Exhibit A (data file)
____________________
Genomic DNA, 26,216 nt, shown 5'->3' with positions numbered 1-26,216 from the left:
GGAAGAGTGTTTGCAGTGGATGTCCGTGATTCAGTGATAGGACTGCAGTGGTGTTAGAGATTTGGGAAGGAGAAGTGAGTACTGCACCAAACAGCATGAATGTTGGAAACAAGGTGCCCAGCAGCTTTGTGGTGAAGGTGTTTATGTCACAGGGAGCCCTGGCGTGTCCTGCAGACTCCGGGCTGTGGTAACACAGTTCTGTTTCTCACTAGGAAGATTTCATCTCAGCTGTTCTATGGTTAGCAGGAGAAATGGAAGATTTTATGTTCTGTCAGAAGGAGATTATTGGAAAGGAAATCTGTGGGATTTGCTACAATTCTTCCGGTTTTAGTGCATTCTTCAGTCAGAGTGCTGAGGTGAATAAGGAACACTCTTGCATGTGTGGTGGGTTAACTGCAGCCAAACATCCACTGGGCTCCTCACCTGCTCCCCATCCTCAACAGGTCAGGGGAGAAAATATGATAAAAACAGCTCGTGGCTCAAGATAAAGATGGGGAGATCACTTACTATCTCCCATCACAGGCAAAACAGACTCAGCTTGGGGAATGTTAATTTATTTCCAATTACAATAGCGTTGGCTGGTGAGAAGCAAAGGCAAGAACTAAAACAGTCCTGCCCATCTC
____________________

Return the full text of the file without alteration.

Genomic DNA, 26,216 nt, shown 5'->3' with positions numbered 1-26,216 from the left:
GGAAGAGTGTTTGCAGTGGATGTCCGTGATTCAGTGATAGGACTGCAGTGGTGTTAGAGATTTGGGAAGGAGAAGTGAGTACTGCACCAAACAGCATGAATGTTGGAAACAAGGTGCCCAGCAGCTTTGTGGTGAAGGTGTTTATGTCACAGGGAGCCCTGGCGTGTCCTGCAGACTCCGGGCTGTGGTAACACAGTTCTGTTTCTCACTAGGAAGATTTCATCTCAGCTGTTCTATGGTTAGCAGGAGAAATGGAAGATTTTATGTTCTGTCAGAAGGAGATTATTGGAAAGGAAATCTGTGGGATTTGCTACAATTCTTCCGGTTTTAGTGCATTCTTCAGTCAGAGTGCTGAGGTGAATAAGGAACACTCTTGCATGTGTGGTGGGTTAACTGCAGCCAAACATCCACTGGGCTCCTCACCTGCTCCCCATCCTCAACAGGTCAGGGGAGAAAATATGATAAAAACAGCTCGTGGCTCAAGATAAAGATGGGGAGATCACTTACTATCTCCCATCACAGGCAAAACAGACTCAGCTTGGGGAATGTTAATTTATTTCCAATTACAATAGCGTTGGCTGGTGAGAAGCAAAGGCAAGAACTAAAACAGTCCTGCCCATCTC